Moving on, we are told that: “The numbers of same-sex couple families have increased substantially in recent years, with an increase of 53.2% from 152,000 in 2015 to 232,000 in 2018.” That is a huge increase. And, unlike the situation with the rest of the population, the proportion of same-sex cohabiting couples has actually decreased, as has the proportion of civil partner couple families. The reason, of course, is the introduction of same-sex marriages in March 2014. Since 2017, the number of same-sex marriage couple families has doubled to 68,000, representing 29.4% of all same-sex couple families in 2018, compared with only 8.9% in 2015. Surely a roaring success for same-sex marriage.

However, all is not rosy when it comes to marriage. The bulletin points out that the increase in same-sex marriages “contrasts to opposite-sex couple families in which 79.4% are married couple families and 20.6% are cohabiting couple families. The trends for opposite-sex and same-sex couple families are going in opposite directions, with the share of opposite-sex married couple families decreasing, while opposite-sex cohabiting couple families are increasing”. Will this eventually even out? We will have to wait and see. For now, however, it seems that marriage is proportionally more attractive to same-sex couples.

The last thing I want to look at is the most important: the children of these families. We are told that:

“Families with dependent children (both couple and lone parent families) have had a statistically significant increase of 5.6% from 7.6 million in 2008 to 8 million in 2018, while families with non-dependent children have also had a statistically significant increase of 16.4% to 2.9 million. The rapid increase in families with non-dependent children is reflected in the numbers of young adults living with their parents.”

The bulletin goes on:

“Married or civil partner couple families remain the most common type of family in which dependent children live (63.5%), followed by 21.1% in lone parent families and 15.3% in cohabiting couple families. Cohabiting couple families have had the largest statistically significant percentage increase of those families with dependent children at 23.9% in the decade 2008 to 2018, rising to 1.3 million in 2018.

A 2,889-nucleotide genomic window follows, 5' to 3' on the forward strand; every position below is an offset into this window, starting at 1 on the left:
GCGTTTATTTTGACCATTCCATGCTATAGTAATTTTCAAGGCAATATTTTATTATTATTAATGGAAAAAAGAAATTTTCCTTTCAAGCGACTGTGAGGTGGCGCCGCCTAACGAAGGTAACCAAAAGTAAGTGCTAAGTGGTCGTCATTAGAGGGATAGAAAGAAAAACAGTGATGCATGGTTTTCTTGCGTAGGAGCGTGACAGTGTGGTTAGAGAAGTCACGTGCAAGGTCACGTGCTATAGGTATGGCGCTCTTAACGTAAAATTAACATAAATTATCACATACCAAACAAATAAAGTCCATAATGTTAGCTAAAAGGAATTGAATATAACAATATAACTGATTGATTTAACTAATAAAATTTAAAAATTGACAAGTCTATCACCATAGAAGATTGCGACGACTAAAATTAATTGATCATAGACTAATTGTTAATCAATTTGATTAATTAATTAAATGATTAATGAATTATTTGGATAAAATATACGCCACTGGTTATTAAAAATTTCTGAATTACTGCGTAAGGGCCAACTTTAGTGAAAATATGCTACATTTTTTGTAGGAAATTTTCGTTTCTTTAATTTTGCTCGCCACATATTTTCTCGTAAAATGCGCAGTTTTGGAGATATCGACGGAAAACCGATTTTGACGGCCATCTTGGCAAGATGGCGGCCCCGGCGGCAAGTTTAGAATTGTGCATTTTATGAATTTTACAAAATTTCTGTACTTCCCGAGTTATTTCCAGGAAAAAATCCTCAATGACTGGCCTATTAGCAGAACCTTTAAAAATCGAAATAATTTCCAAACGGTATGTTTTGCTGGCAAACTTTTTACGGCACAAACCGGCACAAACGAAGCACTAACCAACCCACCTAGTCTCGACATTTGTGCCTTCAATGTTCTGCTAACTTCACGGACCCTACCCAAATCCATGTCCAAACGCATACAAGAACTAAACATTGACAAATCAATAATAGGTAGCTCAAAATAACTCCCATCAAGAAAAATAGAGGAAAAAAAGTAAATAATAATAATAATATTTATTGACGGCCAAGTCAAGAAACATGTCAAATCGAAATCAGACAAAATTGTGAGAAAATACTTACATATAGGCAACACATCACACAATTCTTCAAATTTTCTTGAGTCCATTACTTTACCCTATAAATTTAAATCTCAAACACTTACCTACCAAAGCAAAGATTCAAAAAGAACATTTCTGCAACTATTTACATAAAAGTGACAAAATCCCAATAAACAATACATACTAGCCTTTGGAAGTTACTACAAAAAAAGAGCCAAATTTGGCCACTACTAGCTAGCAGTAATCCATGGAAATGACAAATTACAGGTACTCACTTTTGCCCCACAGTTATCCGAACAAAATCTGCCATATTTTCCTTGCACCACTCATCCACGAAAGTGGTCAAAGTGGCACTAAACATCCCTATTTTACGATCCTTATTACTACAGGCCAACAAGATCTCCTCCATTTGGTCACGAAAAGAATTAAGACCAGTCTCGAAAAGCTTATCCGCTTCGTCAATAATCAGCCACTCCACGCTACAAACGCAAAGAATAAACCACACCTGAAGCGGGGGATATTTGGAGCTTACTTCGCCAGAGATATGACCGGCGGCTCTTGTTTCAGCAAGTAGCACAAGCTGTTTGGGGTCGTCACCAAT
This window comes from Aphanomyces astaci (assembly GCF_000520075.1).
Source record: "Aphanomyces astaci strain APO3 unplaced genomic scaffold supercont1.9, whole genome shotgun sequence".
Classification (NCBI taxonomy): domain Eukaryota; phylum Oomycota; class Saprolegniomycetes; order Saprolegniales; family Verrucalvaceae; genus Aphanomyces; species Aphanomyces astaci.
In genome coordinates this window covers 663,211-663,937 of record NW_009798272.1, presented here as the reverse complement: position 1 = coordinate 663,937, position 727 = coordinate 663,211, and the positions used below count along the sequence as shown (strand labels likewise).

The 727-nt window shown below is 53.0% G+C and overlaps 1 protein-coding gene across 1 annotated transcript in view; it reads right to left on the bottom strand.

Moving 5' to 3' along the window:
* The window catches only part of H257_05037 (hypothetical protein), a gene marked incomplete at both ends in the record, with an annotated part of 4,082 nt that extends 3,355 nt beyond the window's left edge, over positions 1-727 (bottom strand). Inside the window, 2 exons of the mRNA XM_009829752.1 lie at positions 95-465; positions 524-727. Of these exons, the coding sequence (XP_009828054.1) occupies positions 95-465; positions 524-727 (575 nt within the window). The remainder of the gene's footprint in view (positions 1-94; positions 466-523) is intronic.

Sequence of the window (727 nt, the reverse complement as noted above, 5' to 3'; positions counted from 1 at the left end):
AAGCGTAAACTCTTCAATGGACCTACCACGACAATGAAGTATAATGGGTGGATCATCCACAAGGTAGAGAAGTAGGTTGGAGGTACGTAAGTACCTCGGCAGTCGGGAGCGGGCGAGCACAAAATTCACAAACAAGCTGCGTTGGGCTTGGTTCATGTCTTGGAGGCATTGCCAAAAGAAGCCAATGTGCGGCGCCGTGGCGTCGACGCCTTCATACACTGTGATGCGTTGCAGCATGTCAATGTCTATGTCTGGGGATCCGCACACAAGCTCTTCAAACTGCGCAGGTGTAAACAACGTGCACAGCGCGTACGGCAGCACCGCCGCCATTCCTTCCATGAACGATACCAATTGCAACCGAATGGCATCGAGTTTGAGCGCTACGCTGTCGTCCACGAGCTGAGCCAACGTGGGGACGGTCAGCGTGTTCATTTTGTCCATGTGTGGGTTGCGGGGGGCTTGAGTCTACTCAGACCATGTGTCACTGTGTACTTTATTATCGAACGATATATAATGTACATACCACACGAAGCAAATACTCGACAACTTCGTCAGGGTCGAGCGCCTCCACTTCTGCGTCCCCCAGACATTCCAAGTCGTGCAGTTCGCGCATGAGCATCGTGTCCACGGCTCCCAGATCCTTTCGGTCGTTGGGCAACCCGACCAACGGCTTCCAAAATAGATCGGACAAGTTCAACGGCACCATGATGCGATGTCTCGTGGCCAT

“In 2018, of all families with dependent children, lone parent families had fewer children on average than cohabiting or married couple families. Among lone parent families, 54.5% had one child, which was a higher proportion than both other family types, 32.1% of lone parents had two children and 13.3% of lone parents had three or more children.

“Conversely, married couples with dependent children had more children on average than other family types. These patterns could reflect the perceived stability of parental partnerships, as well as that people often marry after having a child and then have further children within marriage”

In summary, more dependent children in cohabiting couple and lone parent families, which some would say was a bad thing, but marriage still being favoured by parents of several dependent children, which no doubt some would say was a good thing. So far as family law is concerned, it seems to me that the increase in the number of lone parent families is the most significant fact here. That will surely mean more disputes between parents over arrangements for their children, and more applications for child support maintenance. Clearly, we will need to have a system that is capable of coping with these things, not just now, but into the future.

You can find the ONS’s statistical bulletin, here.

John Bolch often wonders how he ever became a family lawyer. He no longer practises, but has instead earned a reputation as one of the UK's best-known family law bloggers.